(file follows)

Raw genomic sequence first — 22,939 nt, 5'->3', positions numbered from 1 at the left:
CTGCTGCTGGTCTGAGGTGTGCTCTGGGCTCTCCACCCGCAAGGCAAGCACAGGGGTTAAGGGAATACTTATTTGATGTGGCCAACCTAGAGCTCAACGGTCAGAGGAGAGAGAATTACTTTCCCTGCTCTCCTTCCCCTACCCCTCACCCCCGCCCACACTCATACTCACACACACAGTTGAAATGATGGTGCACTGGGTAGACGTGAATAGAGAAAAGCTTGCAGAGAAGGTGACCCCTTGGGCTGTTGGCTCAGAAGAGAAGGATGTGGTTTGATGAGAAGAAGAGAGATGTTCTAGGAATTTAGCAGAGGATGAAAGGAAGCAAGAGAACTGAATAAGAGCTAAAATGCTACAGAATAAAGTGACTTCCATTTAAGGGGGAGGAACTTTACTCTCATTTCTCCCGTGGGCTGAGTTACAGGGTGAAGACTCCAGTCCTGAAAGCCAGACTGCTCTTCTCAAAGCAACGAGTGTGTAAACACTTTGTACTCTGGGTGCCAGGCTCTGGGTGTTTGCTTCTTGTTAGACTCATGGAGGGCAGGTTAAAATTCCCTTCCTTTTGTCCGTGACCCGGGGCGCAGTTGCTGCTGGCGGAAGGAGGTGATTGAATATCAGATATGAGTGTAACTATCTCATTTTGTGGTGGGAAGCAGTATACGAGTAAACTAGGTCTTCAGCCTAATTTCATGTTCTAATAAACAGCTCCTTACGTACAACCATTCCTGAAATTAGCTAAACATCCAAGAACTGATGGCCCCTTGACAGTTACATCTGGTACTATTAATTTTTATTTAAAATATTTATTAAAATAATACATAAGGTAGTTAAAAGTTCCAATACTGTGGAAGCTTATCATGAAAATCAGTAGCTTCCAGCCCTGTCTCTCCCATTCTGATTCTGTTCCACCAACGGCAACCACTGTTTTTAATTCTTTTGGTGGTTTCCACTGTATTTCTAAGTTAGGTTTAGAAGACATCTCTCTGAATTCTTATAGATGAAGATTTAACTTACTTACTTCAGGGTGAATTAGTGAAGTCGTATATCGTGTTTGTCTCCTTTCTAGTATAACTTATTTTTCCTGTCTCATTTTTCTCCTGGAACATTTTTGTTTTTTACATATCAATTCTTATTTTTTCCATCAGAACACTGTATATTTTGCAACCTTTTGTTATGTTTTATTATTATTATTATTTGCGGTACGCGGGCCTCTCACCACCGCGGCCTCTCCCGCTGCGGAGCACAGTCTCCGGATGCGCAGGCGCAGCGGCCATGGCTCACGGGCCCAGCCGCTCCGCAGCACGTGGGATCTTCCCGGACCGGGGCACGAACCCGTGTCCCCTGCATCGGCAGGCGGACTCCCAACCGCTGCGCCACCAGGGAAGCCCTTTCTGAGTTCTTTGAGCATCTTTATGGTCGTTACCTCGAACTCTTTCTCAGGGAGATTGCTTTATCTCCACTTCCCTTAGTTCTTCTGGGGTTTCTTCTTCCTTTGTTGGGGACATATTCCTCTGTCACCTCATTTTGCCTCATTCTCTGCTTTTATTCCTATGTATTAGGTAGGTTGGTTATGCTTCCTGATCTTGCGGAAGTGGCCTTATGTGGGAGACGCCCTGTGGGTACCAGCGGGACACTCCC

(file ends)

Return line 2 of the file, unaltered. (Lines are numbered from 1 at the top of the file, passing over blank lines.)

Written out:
CTGCTGCTGGTCTGAGGTGTGCTCTGGGCTCTCCACCCGCAAGGCAAGCACAGGGGTTAAGGGAATACTTATTTGATGTGGCCAACCTAGAGCTCAACGGTCAGAGGAGAGAGAATTACTTTCCCTGCTCTCCTTCCCCTACCCCTCACCCCCGCCCACACTCATACTCACACACACAGTTGAAATGATGGTGCACTGGGTAGACGTGAATAGAGAAAAGCTTGCAGAGAAGGTGACCCCTTGGGCTGTTGGCTCAGAAGAGAAGGATGTGGTTTGATGAGAAGAAGAGAGATGTTCTAGGAATTTAGCAGAGGATGAAAGGAAGCAAGAGAACTGAATAAGAGCTAAAATGCTACAGAATAAAGTGACTTCCATTTAAGGGGGAGGAACTTTACTCTCATTTCTCCCGTGGGCTGAGTTACAGGGTGAAGACTCCAGTCCTGAAAGCCAGACTGCTCTTCTCAAAGCAACGAGTGTGTAAACACTTTGTACTCTGGGTGCCAGGCTCTGGGTGTTTGCTTCTTGTTAGACTCATGGAGGGCAGGTTAAAATTCCCTTCCTTTTGTCCGTGACCCGGGGCGCAGTTGCTGCTGGCGGAAGGAGGTGATTGAATATCAGATATGAGTGTAACTATCTCATTTTGTGGTGGGAAGCAGTATACGAGTAAACTAGGTCTTCAGCCTAATTTCATGTTCTAATAAACAGCTCCTTACGTACAACCATTCCTGAAATTAGCTAAACATCCAAGAACTGATGGCCCCTTGACAGTTACATCTGGTACTATTAATTTTTATTTAAAATATTTATTAAAATAATACATAAGGTAGTTAAAAGTTCCAATACTGTGGAAGCTTATCATGAAAATCAGTAGCTTCCAGCCCTGTCTCTCCCATTCTGATTCTGTTCCACCAACGGCAACCACTGTTTTTAATTCTTTTGGTGGTTTCCACTGTATTTCTAAGTTAGGTTTAGAAGACATCTCTCTGAATTCTTATAGATGAAGATTTAACTTACTTACTTCAGGGTGAATTAGTGAAGTCGTATATCGTGTTTGTCTCCTTTCTAGTATAACTTATTTTTCCTGTCTCATTTTTCTCCTGGAACATTTTTGTTTTTTACATATCAATTCTTATTTTTTCCATCAGAACACTGTATATTTTGCAACCTTTTGTTATGTTTTATTATTATTATTATTTGCGGTACGCGGGCCTCTCACCACCGCGGCCTCTCCCGCTGCGGAGCACAGTCTCCGGATGCGCAGGCGCAGCGGCCATGGCTCACGGGCCCAGCCGCTCCGCAGCACGTGGGATCTTCCCGGACCGGGGCACGAACCCGTGTCCCCTGCATCGGCAGGCGGACTCCCAACCGCTGCGCCACCAGGGAAGCCCTTTCTGAGTTCTTTGAGCATCTTTATGGTCGTTACCTCGAACTCTTTCTCAGGGAGATTGCTTTATCTCCACTTCCCTTAGTTCTTCTGGGGTTTCTTCTTCCTTTGTTGGGGACATATTCCTCTGTCACCTCATTTTGCCTCATTCTCTGCTTTTATTCCTATGTATTAGGTAGGTTGGTTATGCTTCCTGATCTTGCGGAAGTGGCCTTATGTGGGAGACGCCCTGTGGGTACCAGCGGGACACTCCC